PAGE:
South African trail running again takes centre stage this weekend in the Western and Eastern Cape, providing athletes with an opportunity for real competitive action – rare in a COVID-inhibited 2020 where ‘virtual’ is the biggest name in town.

One of the top Ultra-trail World Tour races, Ultra-trail Cape Town 100km, could not be held this year, given the realities of COVID and travel, but the organisers have developed the “UTCT Special Event” in its place. The event offers five hundred South Africans the chance to enjoy competitive action over 25 km or 50 km on some of the best trails in the world.

“When we realised we would not be able to put on UTCT as a premier world event, we opted to take ourselves out of our comfort zone and put up something new, primarily aimed at the middle and back of the pack runners,” explained event organiser, Stuart McConnachie. “

“We learn most when we face change, so we deliberately avoided falling back on our past success and trusted formula and have created something entirely new.  We have developed two new 25 km circuits, each with almost identical amount of vertical climbing, but on very different routes. 

“For the 50 km race, runners will run both loops, but can decide at the last minute, which direction to run – that is, which of the two loops they will run first.  Some may choose the Devil’s Peak Saddle route first and others the ‘Atlantic’ route, which follows the Pipe Track to its furthest point and then summits the Back Table up Corridor Ravine.”

Robbie Rorich in Otter Trail action. Photo: Stephen Granger

Two of the titans of the recent Golden Segment action, line up against each other in the 50 km race.  Robbie Rorich and Daniel Claassen swapped the lead several times during the two months in which the segment was open on Table Mountain, behind eventual winner, Johardt van Heerden, with Rorich eventually edging past Claassen at the finish, to earn a passage to the Golden Trail Championship in the Azores.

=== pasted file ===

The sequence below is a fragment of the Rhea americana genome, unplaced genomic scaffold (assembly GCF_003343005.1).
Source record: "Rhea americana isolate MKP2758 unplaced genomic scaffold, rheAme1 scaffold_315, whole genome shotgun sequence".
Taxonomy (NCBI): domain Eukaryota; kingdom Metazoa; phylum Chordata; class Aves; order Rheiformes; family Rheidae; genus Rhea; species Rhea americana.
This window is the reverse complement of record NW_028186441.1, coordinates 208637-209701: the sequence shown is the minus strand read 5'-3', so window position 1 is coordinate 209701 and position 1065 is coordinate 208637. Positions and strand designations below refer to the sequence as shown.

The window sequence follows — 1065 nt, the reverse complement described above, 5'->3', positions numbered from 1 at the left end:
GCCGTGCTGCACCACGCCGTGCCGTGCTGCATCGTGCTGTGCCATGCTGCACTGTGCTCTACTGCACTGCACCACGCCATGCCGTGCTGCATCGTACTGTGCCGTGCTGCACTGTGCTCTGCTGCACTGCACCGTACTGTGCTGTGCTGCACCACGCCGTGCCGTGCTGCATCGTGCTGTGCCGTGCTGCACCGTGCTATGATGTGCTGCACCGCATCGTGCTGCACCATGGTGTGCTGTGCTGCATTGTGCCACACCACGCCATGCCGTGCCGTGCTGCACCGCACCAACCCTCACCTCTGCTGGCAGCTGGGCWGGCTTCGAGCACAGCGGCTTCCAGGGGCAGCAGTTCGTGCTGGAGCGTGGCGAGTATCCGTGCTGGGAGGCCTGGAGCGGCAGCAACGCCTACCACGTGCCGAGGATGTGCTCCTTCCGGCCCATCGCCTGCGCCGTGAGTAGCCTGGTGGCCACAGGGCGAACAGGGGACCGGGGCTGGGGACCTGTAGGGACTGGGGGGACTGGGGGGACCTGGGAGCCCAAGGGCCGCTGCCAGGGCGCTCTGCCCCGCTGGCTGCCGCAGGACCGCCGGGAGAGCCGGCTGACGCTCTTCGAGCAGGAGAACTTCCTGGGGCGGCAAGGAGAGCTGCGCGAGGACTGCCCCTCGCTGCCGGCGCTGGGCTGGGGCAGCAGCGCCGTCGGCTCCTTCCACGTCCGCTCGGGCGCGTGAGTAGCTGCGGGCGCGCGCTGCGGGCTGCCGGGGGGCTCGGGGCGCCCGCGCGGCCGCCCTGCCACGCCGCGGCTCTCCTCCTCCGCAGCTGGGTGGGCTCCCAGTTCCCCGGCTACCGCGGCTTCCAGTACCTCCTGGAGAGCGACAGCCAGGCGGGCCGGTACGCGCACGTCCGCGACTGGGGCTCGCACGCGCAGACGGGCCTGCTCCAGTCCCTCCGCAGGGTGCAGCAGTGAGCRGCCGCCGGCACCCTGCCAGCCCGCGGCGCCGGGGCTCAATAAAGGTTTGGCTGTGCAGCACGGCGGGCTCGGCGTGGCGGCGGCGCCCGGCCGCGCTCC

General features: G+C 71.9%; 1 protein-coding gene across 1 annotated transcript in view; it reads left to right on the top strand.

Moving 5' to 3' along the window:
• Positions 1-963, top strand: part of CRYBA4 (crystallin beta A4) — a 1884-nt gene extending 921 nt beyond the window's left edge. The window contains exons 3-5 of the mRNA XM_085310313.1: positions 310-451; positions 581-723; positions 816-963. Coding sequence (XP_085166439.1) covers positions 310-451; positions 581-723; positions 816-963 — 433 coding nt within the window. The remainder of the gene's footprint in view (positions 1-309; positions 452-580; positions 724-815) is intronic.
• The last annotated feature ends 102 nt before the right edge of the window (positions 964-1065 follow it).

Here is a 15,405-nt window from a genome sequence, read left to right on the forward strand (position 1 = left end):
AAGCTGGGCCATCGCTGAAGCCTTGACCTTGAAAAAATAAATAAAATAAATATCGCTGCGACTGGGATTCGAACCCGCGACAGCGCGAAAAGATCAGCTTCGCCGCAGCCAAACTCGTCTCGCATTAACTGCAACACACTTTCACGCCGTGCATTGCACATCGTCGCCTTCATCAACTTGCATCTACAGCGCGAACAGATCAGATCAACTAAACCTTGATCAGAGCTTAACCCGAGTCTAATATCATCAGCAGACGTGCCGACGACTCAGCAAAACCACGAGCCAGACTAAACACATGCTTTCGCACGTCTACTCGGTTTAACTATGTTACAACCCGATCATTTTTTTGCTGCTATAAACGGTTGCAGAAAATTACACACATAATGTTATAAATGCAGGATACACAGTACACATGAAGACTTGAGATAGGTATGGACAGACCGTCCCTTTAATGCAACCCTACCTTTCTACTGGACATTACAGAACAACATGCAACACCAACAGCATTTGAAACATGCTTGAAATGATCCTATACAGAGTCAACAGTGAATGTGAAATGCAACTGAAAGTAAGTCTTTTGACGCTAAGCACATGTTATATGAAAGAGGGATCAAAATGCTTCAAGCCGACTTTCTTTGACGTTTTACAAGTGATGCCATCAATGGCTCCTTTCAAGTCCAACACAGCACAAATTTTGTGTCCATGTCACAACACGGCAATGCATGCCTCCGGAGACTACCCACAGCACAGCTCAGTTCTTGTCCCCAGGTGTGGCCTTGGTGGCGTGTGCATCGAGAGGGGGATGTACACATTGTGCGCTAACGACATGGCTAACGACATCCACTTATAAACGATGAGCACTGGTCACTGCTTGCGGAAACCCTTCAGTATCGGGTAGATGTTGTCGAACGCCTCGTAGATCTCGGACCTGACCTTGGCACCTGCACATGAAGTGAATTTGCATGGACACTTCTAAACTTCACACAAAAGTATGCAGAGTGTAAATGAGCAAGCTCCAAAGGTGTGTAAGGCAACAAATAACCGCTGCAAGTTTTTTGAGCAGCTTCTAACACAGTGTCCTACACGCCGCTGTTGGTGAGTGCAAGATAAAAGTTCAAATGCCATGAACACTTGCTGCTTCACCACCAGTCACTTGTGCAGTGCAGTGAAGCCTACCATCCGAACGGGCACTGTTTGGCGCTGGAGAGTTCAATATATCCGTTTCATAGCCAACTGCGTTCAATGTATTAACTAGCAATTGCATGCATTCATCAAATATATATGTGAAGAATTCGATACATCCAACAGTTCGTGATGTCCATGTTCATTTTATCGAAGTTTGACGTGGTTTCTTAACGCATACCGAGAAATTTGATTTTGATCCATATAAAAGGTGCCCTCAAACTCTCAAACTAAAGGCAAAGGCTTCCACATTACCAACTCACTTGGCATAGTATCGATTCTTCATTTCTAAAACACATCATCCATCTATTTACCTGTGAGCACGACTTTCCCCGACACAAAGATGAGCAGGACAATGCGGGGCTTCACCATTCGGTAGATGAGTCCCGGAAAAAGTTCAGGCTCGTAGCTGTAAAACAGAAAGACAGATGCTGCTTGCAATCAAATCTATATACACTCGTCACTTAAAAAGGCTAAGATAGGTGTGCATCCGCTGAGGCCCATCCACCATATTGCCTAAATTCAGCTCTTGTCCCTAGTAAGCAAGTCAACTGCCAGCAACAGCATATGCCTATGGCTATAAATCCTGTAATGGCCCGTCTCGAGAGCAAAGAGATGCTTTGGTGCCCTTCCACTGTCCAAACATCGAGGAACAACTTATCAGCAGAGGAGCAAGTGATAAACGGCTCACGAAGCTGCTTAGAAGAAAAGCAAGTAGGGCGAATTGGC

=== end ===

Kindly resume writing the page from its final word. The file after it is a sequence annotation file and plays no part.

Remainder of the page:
Claassen will be eager to turn the tables, although a third athlete, relatively new to trail, could spring an upset.  Prominent road athlete, Siyabonga Sakwe, has entered a major trail event for the first time and has the speed to give the top two a run for their money.

Daniel Claassen en route to a record-breaking run with Johardt van Heerden at the Six Peaks Challenge in the George mountains in July. Photo: Zane Schmahl

Pip Dickson and Samantha Reilly start favourites in the women’s competition, with the talented Taryn King only recently returned from illness and injury, although Annelise Enslin could also push for podium honours.

The racing gets underway at 06h00 on Saturday (28 November) from the traditional start at the Gardens Rugby Club in Oranjezicht, Cape Town.

Samantha Reilly, one of the favourites to win on Saturday, after her strong finish at the Hout Bay Trail Challenge 2019. Photo: Stephen Granger

Several hundred kilometres to the east, the Merrell Hobbit Trail Run takes place along the Amatola Trail, in the Hogsback region, offering stunning trails with countless waterfalls to over 200 runners over distances between the fun 5 km and the Merrell Hobbit Trail Journey over 90 km. 

The main interest of this year’s (delayed) Hobbit, focuses on leading international athletes, Pere Aurell and Ragna Debats, currently enjoying trail running success in South Africa as part of their family world tour, and their contest against another husband and wife team – Martin and Jeannie Dreyer.

Spanish athlete Aurell took line honours at the Otter African Trail Run four weeks back, before narrowly holding off South African Lucky Miya to win the SkyRun two weeks later.  Dutch-born Debats took third at the Otter and set a new record at SkyRun. Both will be hard to beat along 90 km of the Amatola Trail.

Pere Aurell, on the final descent to victory in the recent SkyRun. Photo: Terence Vrugtman

— Stephen Granger

©Sports Network Africa News

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